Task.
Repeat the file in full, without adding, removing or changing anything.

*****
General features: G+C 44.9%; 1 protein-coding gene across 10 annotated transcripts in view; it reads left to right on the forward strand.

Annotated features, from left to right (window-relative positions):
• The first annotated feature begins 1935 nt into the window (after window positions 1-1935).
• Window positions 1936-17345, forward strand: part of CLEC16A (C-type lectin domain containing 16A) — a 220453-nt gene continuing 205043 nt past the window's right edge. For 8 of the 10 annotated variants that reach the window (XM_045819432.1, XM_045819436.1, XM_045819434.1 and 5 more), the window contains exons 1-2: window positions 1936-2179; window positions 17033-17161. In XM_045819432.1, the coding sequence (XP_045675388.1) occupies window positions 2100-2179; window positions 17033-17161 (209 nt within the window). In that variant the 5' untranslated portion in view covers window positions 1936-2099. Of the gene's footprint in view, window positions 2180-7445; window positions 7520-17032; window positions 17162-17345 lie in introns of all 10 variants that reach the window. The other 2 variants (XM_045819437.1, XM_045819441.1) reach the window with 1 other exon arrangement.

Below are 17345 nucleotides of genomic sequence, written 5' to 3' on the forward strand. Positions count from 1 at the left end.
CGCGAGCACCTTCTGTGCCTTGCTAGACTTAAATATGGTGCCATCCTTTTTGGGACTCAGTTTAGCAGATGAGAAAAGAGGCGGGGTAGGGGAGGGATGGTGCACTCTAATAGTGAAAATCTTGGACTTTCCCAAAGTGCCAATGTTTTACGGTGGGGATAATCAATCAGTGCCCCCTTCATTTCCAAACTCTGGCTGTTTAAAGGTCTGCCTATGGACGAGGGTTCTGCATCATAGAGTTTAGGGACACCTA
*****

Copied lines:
General features: G+C 44.9%; 1 protein-coding gene across 10 annotated transcripts in view; it reads left to right on the forward strand.

Annotated features, from left to right (window-relative positions):
• The first annotated feature begins 1935 nt into the window (after window positions 1-1935).
• Window positions 1936-17345, forward strand: part of CLEC16A (C-type lectin domain containing 16A) — a 220453-nt gene continuing 205043 nt past the window's right edge. For 8 of the 10 annotated variants that reach the window (XM_045819432.1, XM_045819436.1, XM_045819434.1 and 5 more), the window contains exons 1-2: window positions 1936-2179; window positions 17033-17161. In XM_045819432.1, the coding sequence (XP_045675388.1) occupies window positions 2100-2179; window positions 17033-17161 (209 nt within the window). In that variant the 5' untranslated portion in view covers window positions 1936-2099. Of the gene's footprint in view, window positions 2180-7445; window positions 7520-17032; window positions 17162-17345 lie in introns of all 10 variants that reach the window. The other 2 variants (XM_045819437.1, XM_045819441.1) reach the window with 1 other exon arrangement.

Below are 17345 nucleotides of genomic sequence, written 5' to 3' on the forward strand. Positions count from 1 at the left end.
CGCGAGCACCTTCTGTGCCTTGCTAGACTTAAATATGGTGCCATCCTTTTTGGGACTCAGTTTAGCAGATGAGAAAAGAGGCGGGGTAGGGGAGGGATGGTGCACTCTAATAGTGAAAATCTTGGACTTTCCCAAAGTGCCAATGTTTTACGGTGGGGATAATCAATCAGTGCCCCCTTCATTTCCAAACTCTGGCTGTTTAAAGGTCTGCCTATGGACGAGGGTTCTGCATCATAGAGTTTAGGGACACCTA